Last updated August 2, 2018 at 10:57 am
An asteroid discovered last year is actually two smaller rocks travelling through space in an intimate embrace.
Like two lovers on a lonely journey through space, astronomers have discovered of two asteroids locked in orbit around each other – the astronomical equivalent of holding hands.
However, for months astronomers had been watching the near-Earth asteroid 2017 YE5 without realising it was actually two objects, not one.
Discovered in December last year, it took three of the world’s largest radio telescopes studying a close pass in June to measure the physical properties of the asteroid. It was only then that astronomers realised the one asteroid was actually a pair, each about 900 metres in size.
This is only the fourth “equal mass” binary near-Earth asteroid ever detected, consisting of two objects nearly identical in size orbiting each other.
Investigating an astronomical love story
On June 21, the asteroid 2017 YE5 came within 6 million kilometres of Earth – its closest approach for at least the next 170 years. At its closest point, about 16 times the distance between Earth and the Moon, observations by NASA’s Goldstone Solar System Radar (GSSR) in California showed the first signs that it could be two separate objects.
The observations, announced by NASA but yet to be published, revealed two distinct lobes, but the asteroid’s orientation meant that scientists could not see if the two bodies were separate or joined. The astronomers kept watching, and were rewarded when the two objects rotated to expose a distinct gap between them.
The Arecibo telescope transmitted a radar signal towards the asteroid, with the reflections received over 2,500km away in Green Bank. Together, they were able to confirm that 2017 YE5 consists of two separated objects.
When one becomes two
The observations between the three observatories, plus other researchers around the world, found the pair revolve around each other once every 20 to 24 hours.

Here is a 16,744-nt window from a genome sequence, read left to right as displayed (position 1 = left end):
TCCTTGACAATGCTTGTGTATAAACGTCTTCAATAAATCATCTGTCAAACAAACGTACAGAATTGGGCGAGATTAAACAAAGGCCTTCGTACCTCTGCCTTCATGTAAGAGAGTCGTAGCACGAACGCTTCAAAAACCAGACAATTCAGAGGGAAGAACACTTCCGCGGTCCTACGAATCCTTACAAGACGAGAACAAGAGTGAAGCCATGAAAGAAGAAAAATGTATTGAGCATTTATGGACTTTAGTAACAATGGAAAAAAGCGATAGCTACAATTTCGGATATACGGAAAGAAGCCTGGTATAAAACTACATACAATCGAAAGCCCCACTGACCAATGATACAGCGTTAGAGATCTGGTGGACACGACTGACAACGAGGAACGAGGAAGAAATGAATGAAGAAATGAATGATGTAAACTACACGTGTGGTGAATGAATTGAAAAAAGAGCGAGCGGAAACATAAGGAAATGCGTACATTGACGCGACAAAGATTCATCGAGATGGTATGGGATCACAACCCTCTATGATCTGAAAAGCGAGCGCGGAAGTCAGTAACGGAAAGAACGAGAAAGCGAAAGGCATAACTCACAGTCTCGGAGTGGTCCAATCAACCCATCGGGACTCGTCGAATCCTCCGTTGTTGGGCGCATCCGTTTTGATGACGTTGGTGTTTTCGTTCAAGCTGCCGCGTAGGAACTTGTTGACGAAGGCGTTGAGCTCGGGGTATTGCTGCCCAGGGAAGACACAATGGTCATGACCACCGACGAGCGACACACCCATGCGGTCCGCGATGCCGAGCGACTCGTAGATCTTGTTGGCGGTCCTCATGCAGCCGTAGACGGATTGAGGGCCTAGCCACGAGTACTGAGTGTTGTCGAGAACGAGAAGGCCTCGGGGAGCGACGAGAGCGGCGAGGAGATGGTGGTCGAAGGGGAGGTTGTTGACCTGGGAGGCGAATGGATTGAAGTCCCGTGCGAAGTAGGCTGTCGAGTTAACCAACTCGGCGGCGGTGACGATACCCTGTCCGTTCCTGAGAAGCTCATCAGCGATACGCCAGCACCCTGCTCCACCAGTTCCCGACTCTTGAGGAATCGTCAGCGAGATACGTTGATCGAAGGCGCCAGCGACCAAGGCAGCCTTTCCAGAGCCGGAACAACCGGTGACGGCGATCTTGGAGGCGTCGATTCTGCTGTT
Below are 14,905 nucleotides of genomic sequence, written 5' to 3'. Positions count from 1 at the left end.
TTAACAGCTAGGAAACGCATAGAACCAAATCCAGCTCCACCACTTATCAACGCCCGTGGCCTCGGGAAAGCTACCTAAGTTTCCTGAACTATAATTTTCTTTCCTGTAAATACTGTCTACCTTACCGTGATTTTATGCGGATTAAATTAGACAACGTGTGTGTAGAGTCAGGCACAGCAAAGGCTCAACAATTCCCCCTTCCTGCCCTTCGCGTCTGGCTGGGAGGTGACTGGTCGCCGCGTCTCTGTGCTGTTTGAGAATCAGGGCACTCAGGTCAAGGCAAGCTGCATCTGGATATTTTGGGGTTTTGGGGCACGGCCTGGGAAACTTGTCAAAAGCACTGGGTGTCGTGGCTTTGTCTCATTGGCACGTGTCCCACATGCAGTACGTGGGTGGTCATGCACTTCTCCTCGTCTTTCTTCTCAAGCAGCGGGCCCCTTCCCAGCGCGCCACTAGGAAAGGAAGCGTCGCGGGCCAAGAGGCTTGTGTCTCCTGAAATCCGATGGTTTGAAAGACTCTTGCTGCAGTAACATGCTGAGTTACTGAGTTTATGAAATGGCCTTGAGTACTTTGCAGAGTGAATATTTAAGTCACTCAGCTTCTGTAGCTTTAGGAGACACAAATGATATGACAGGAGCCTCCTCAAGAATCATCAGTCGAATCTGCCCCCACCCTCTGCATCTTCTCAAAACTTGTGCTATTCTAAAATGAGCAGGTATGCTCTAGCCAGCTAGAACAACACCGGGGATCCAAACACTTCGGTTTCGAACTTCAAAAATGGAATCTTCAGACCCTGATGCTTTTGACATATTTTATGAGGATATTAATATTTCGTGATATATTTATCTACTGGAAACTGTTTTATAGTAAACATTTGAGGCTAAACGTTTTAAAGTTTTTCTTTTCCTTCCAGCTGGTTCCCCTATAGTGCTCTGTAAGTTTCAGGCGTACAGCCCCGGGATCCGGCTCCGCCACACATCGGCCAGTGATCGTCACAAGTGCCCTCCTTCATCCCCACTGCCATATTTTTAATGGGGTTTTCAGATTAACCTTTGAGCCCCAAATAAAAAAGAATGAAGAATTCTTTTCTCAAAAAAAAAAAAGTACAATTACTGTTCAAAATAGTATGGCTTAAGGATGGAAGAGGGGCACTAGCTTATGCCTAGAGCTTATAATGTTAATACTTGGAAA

Interestingly, based on their combined optical brightness, the two objects are larger than was originally thought, indicating that the two rocks do not reflect as much sunlight as a typical rocky asteroid.
Based on the new measurements, the astronomers say 2017 YE5 is about as dark as charcoal.
The images taken by Goldstone and Arecibo also revealed that the radar reflectivity of the two objects are very different, which has never been seen in other binary systems.
This, the researchers say, hints at an intriguing possibility – the two objects may differ in densities, compositions near their surfaces, or surface roughness.
In other words, they’re two quite different rocks, making it entirely possible they weren’t one rock that broke in two, nor even from the same source – an astronomical Romeo and Juliet.
They’re also different from other asteroids. Although approximately 15% of large asteroids are thought to be binary systems, they often vary in size. A binary system where the two rocks are of equal size are much rarer – until now, only three had ever been discovered near Earth.
The rare find of the two asteroid lovers provides astronomers with an opportunity to study binary systems. It could answer questions that astronomers have asked for years, including their composition and internal structure, and most intriguingly of all – how two rocks came to be caught together in an embrace.
Videos courtesy of NASA/JPL-Caltech